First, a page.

Furthermore, don’t forget that an informed homebuyer frequently asks questions as he or she assesses a residence. There is no such thing as a bad question to ask during an open house or home showing, and ensuring all of your concerns and queries are addressed is paramount in your quest to find the right home at the right price.
3. Collaborate with a Friendly, Experienced Real Estate Agent. When it comes to finding your dream home, who says you need to navigate the homebuying process alone? Instead, find a friendly, experienced real estate agent to guide you along the homebuying journey, and you can reap the benefits provided by a housing market expert.
Your real estate agent will serve as a key contributor in your efforts to discover your ideal home quickly and effortlessly and will help take guesswork out of the homebuying process, too.
Moreover, your real estate agent will be able to set up home showings, keep you up to date about new real estate listings in various cities and towns and provide comprehensive insights and resources into the housing market. As a result, this professional will make it simple for you to move along the homebuying process and guarantee you’re satisfied with the end results.
Be an informed homebuyer – use the aforementioned tips, and you should have no trouble purchasing your dream residence.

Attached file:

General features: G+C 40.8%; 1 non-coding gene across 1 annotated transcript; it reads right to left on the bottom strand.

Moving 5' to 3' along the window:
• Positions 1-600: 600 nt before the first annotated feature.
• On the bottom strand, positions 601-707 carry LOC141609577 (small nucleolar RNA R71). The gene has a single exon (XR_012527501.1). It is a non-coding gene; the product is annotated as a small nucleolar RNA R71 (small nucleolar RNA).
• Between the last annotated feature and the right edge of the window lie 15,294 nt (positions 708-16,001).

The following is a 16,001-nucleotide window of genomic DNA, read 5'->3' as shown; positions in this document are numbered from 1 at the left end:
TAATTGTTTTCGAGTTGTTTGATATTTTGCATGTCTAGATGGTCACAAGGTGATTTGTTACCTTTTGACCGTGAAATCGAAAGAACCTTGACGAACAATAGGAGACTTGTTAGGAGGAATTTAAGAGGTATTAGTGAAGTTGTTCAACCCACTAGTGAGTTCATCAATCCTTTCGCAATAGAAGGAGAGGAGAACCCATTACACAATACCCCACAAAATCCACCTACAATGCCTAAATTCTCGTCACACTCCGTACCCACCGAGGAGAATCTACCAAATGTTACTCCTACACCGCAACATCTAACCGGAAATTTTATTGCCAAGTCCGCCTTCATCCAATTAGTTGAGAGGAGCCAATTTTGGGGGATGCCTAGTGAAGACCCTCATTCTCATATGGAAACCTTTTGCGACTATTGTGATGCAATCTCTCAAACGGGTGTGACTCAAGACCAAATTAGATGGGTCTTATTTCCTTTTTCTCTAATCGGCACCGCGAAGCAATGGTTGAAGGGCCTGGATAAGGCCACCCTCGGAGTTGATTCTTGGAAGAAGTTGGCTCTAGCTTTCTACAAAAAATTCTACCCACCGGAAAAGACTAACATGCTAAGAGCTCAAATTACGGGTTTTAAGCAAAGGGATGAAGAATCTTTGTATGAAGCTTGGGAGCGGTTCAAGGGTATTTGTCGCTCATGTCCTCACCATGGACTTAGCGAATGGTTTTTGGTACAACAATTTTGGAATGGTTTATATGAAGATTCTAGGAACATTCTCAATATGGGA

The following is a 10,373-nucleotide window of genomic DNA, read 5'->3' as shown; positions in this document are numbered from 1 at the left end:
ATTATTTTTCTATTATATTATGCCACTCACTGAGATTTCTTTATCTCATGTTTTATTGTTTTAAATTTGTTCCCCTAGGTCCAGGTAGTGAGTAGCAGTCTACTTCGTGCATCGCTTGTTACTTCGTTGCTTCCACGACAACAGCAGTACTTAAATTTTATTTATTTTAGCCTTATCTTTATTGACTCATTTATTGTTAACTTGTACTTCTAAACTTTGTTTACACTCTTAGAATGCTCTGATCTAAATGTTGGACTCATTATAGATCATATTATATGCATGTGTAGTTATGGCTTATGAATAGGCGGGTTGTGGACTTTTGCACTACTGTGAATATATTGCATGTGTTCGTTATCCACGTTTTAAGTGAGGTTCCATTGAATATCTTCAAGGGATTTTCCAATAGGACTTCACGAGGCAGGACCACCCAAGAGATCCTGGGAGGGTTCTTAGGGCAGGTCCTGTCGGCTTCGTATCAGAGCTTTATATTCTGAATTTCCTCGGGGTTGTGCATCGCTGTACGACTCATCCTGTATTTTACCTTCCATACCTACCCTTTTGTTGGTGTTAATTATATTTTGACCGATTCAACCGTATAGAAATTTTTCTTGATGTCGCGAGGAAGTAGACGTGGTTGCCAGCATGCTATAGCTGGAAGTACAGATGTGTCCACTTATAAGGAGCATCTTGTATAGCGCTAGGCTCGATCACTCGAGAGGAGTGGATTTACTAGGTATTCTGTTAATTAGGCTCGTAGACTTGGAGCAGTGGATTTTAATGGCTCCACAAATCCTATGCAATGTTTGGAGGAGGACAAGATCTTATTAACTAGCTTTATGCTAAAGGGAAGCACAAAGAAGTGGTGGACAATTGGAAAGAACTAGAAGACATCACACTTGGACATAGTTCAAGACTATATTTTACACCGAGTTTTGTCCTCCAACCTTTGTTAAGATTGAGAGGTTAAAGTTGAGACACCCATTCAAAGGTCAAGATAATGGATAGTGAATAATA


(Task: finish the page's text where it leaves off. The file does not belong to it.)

We’ve all heard the expression ‘let the buyer beware’, and no where is that more true than in the purchase of a home. Whether purchasing a brand new home in the suburbs, a downtown high-rise condo, or a 100 year-old lake side cottage, a home inspection by a trained professional will not only provide a clear picture of the condition of the property, but could save you thousands of dollars.
What is a Home Inspection?
A home inspection is a detailed examination of a residence and the immediate exterior area that identifies both health and safety concerns and system or structural problems that might require repair or replacement. The report is usually broken down into categories such as electrical, plumbing, roof, HVAC, foundation, etc. Within each category, the items inspected are identified and commented on by the inspector. So for instance, when examining a furnace, the inspector may note that it is only 10 years old and functioning properly, but he might also note that it should be serviced. He would then make the recommendation in his report that servicing take place.
It should be noted that most home inspectors are generalists, and often suggest further evaluation by a licensed contractor in a specialized area. Most home inspectors do not climb up on your roof to inspect every valley, nor do they test wells or attempt to explain cracked walls. Their job is to report any anomaly that might, in the worst case, be a symptom of a larger problem, such as water stains in the attic.
The length of time required to complete the inspection will vary according to the type of home, the size, and the age. These factors will also help determine the price. A 20 -30 year old, 2000 square ft. home with three bedrooms, two baths will probably take about 2.5 – 3 hours to inspect and condo inspections are generally completed in a shorter inspection period. If ordering a home inspection as a buyer it is recommended that you be present, along with your agent, so that the most important findings can be discussed with the inspector. It is also somewhat easier if the seller is not present and all rooms are accessible.